Austria-Hungary

This book was published in 1914 which makes its viewpoint to be in the years prior to the First World War and the breakup of the Empire that occurred after the end of the war.

It is a quite readable and enjoyable “travelog” of the region. I found myself routinely checking some of the locations mentioned on the Internet for further clarification, such as the “Iron Gate of the Danube”. The description of the travel thru the region is certainly from a time long gone and forever lost….a shame. The descriptions of the people are especially attractive.

There are, in addition, a variety of quite interesting color illustrations which I found fascinating.

Some notes I made while reading:

P 13 – The story of the disaster at Mohacs. Includes the following statement: “The Turk has always stood out conspicuously as the only Mussulman power in Europe, and in our time we have seen slice after slice cut away from his territory and set up as independent kingdoms. The time is surely not far distant when the Ottoman power will be pushed back into Asia, to which it so much more fitly belongs; in fact, only the jealosies of the great nations adjacent have so long delayed this consummation.” This was to occur at the end of the Great War.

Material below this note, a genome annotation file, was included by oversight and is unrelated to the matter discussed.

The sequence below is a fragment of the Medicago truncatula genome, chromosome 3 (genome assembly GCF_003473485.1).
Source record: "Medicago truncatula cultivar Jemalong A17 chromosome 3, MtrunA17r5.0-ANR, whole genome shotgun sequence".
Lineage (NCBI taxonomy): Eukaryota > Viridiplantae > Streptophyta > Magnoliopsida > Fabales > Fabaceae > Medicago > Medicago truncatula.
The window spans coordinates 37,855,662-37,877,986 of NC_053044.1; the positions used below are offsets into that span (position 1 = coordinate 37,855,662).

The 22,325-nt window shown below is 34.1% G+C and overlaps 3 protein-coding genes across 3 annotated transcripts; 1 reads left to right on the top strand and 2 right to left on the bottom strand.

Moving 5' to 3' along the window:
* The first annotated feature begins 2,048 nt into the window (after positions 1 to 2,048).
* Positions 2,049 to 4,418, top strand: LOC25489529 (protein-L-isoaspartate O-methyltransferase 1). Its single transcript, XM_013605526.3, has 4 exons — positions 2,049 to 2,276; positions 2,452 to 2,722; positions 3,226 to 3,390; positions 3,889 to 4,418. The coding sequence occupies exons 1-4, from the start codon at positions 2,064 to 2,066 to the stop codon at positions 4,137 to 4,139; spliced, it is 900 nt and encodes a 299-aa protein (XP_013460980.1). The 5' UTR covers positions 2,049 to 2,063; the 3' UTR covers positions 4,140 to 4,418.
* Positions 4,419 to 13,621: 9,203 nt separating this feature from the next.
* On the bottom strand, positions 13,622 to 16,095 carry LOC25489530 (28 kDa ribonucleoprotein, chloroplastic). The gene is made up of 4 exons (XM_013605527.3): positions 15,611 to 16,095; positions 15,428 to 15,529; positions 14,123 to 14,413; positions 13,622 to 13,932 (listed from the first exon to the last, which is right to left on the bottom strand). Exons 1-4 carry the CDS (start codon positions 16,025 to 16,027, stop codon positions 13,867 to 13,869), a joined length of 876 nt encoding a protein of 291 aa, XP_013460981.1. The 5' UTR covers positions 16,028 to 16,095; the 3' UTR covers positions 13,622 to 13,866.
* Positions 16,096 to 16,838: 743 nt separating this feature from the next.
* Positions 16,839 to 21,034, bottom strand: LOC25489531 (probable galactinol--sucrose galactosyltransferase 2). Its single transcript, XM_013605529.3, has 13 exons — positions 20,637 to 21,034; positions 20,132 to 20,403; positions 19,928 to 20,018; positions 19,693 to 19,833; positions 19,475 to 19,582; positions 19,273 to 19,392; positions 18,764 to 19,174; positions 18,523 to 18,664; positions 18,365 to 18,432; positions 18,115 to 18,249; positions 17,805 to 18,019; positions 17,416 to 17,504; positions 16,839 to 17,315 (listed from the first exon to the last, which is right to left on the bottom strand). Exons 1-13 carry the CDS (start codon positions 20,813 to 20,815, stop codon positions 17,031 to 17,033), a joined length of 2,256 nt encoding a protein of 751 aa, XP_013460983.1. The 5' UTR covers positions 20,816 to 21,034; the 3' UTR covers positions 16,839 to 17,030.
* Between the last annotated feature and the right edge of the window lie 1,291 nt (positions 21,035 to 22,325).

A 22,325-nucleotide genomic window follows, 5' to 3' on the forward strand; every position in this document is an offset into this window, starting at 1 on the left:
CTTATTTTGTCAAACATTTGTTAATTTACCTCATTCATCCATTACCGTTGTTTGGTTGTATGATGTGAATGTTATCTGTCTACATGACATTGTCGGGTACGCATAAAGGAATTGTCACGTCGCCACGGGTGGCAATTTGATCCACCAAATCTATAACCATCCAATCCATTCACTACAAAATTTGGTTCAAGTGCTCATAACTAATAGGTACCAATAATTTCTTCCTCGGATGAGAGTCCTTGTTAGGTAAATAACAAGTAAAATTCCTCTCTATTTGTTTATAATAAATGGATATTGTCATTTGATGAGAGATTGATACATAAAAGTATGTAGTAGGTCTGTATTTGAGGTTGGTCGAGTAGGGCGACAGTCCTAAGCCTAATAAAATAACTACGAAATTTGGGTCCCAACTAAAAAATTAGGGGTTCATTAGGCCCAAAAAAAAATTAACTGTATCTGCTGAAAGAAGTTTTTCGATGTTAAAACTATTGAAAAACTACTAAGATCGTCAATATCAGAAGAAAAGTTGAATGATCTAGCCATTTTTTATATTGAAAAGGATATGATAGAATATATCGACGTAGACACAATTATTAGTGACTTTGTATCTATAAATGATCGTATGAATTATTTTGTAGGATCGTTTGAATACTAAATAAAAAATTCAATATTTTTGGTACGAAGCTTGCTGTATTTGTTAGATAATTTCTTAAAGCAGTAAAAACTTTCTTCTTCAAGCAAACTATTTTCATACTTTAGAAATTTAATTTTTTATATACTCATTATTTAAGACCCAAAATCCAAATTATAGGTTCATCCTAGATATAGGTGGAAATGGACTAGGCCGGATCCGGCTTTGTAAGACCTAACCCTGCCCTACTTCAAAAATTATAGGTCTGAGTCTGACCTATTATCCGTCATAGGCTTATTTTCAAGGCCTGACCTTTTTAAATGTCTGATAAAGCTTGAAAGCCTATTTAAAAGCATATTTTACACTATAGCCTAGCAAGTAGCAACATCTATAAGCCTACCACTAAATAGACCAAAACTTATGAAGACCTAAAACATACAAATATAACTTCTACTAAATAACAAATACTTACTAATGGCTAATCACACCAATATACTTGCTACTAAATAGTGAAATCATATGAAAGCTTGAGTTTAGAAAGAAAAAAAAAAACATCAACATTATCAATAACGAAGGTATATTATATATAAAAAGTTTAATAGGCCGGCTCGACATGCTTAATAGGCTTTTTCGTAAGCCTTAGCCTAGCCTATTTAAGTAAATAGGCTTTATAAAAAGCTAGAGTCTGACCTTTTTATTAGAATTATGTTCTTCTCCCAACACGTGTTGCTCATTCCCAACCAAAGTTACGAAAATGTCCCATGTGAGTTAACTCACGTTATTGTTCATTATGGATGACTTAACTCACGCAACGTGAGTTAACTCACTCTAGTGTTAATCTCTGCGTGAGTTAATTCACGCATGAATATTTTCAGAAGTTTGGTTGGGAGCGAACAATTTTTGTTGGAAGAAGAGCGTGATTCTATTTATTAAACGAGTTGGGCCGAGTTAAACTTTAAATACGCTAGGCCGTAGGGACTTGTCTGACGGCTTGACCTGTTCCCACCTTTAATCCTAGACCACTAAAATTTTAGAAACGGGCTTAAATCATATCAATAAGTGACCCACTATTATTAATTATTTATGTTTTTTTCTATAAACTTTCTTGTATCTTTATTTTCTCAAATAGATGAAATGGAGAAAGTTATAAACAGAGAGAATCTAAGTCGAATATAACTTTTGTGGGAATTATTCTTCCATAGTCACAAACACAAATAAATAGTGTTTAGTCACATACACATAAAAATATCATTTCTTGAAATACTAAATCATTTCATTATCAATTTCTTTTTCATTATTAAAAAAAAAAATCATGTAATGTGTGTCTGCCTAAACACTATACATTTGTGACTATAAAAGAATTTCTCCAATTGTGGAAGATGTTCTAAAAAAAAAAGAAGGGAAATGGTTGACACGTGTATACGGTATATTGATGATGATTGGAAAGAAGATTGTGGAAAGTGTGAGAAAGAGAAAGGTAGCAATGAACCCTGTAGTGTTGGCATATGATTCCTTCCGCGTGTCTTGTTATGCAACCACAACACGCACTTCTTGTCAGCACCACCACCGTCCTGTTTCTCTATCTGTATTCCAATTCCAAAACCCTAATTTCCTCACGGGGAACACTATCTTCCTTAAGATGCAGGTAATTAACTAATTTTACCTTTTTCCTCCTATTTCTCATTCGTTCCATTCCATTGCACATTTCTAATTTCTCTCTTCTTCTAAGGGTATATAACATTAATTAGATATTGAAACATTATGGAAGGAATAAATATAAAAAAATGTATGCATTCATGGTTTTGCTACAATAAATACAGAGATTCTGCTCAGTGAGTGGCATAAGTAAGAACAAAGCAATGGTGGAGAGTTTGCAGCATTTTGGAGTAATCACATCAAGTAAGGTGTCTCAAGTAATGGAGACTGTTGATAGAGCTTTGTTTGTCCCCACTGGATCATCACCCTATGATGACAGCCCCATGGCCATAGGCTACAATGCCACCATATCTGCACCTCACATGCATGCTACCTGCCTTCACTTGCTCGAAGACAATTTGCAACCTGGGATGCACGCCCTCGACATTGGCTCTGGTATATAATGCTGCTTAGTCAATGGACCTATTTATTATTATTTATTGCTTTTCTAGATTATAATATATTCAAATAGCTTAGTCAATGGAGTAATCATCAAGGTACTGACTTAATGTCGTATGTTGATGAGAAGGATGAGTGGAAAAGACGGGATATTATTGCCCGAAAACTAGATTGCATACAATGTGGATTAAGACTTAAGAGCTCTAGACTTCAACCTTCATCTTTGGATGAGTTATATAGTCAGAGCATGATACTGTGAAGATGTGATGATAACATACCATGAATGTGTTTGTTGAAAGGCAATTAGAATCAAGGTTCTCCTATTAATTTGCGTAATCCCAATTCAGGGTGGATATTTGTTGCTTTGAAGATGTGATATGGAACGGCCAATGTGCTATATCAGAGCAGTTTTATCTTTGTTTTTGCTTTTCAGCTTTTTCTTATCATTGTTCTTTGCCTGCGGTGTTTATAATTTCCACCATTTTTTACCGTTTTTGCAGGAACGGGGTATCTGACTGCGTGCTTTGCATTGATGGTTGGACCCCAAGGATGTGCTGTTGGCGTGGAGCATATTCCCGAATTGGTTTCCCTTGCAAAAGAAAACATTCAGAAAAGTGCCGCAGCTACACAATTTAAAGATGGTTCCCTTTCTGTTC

P 32 – Royalty marries…They are first cousins

P 39 – Princess Zita. She appears on postage stamps of Hungary and was always remembered with reverence and love.

P 47 – A book to find and read: “In the Carpathians” by Mrs Phillimore.

P 58 – Reference to Szeged, which figures into the postage stamps of Hungary and its occupations.

P 60 – The Iron Gates

P 69 – “Numbers of the Alavs emigrate to America in the hope of making enough money to return to their wild fastnesses in comfort.

P 71 – Reference to the gipsies and Jews. Flattering of the first, not of the latter.

P 140 – Mohacs again. A quotation I have seen and read often: “So fearful an impression did this disaster make upon the minds of the Hungarians that even to this day, when a man loses house or land or parents or children it is a saying, “More was lost on Mohacs field”.”

 

I retain this book in my library associated with my collection of stamps from these 2 countries.

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